Is ‘The Portrait of a Lady’ a Tragedy?

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      ‘Pessimism’ and ‘optimism’ are an innate pan of human nature. These two approaches to life in general owe a lot to human experience. This human experience also includes study of literature. In this way literature helps in exploiting one’s potential and the latent sensibilities. Even in our day-to-day life we are inclined to term the incidents broadly as comic or tragic. Thus, the problem considering and deciding a particular work of art as to be a tragedy or a comedy does not seem to drop all of a sudden from the blue.

The Question is not Simple

      It is difficult to answer the question of this novel being a tragedy or not in a categorical manner. This is so because in the novel we find a strange admixture of the elements of tragedy and comedy. These elements move hand-in-hand throughout the novel.

The words ‘Tragedy’ and ‘Comedy’ are not exclusive

      Henry James never defined the words ‘comedy’ and ‘tragedy’, though he used them quite frequently. There is no doubt that his use of the words is broadly inclusive. In a letter to Howells, in which he promised to make The Europeans “a very joyous little romance”, an opportunity came up when he could hint at the contrast between tragedy and comedy. He wrote to Howells: “I quite understand that as an editor you should go in for ‘cheerful ending’, but I am sorry that as a private reader you are not struck with the inevitability of the American denouncement”. After this clue to at least one meaning which tragedy holds for him, he confesses his own predilection toward tragedy and then his response to comedy. “I don’t think that tragedies have the presumption against them as much as you appear to; I suspect it is the tragedies in the life that arrest my attention more than the other things and say more to my imagination; but on the other hand, if I fix my eyes on a sunspot I think I am able to see the prismatic colors in it”.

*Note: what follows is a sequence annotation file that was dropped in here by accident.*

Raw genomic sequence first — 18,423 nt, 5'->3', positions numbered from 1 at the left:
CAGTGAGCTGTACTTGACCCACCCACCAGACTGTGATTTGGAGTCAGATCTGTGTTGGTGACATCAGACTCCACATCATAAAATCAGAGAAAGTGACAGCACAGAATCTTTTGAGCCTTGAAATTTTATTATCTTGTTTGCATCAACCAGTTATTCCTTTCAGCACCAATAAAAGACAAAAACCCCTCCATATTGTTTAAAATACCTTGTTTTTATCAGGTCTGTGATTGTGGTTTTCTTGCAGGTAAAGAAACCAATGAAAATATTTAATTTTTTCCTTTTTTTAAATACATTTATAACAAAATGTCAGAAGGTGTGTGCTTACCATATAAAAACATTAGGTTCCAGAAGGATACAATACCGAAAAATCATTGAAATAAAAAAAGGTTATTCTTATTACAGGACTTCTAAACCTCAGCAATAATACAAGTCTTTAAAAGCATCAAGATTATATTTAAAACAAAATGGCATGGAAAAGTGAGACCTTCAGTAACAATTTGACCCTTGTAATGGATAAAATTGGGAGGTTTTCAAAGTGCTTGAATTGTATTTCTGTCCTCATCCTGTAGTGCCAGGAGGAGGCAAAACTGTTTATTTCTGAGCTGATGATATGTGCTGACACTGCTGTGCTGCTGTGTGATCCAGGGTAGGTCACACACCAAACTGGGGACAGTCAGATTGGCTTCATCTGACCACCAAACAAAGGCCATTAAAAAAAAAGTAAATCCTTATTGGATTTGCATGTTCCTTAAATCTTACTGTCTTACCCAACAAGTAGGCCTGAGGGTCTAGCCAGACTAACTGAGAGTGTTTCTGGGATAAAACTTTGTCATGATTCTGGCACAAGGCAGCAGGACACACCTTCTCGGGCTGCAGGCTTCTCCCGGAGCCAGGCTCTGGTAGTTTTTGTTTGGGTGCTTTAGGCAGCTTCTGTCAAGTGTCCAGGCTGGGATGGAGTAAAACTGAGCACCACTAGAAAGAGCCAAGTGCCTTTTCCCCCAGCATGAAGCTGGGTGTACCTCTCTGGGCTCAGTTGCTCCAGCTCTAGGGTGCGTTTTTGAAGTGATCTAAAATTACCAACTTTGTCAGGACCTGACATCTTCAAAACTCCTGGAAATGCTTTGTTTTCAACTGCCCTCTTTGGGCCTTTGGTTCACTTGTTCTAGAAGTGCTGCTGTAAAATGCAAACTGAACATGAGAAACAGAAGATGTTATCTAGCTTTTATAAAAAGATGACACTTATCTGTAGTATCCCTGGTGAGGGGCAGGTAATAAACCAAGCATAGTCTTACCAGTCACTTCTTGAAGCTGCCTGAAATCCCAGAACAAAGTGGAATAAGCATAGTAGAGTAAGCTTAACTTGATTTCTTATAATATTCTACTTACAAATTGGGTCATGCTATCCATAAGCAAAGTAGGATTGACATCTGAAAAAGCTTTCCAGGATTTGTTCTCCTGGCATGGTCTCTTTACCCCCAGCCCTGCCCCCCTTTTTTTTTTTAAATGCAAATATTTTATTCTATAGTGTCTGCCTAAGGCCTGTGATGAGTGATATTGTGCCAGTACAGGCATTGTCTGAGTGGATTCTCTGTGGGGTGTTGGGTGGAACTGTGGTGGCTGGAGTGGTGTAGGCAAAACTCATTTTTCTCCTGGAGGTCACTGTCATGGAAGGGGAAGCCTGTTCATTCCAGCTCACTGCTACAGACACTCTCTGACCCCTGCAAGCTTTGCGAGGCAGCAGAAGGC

What type of Tragedy is this ?

      The evaluation of The Portrait of a Lady as a tragic novel or as a tragedy gives rise to many questions. The first question is if it is a tragedy, then, what type of tragedy is it ? As far as the types of tragedy are concerned, different types are there, though an attempt to make hard and fast rules is doomed to failure. There is Aristoteleari tragedy, Romantic tragedy, Shakespearean tragedy, Christian tragedy, Hardyesque tragedy etc. The ingredients of these tragedies seem to melt into each other with effortless ease at times. If we want to discuss The Portrait of a Lady as an Aristotelean tragedy then, we have to emphasize the elements of plot and character. If we intend to accept The Portrait of a Lady as a Romantic tragedy we have to devote a special attention to the elements of sentiment and character.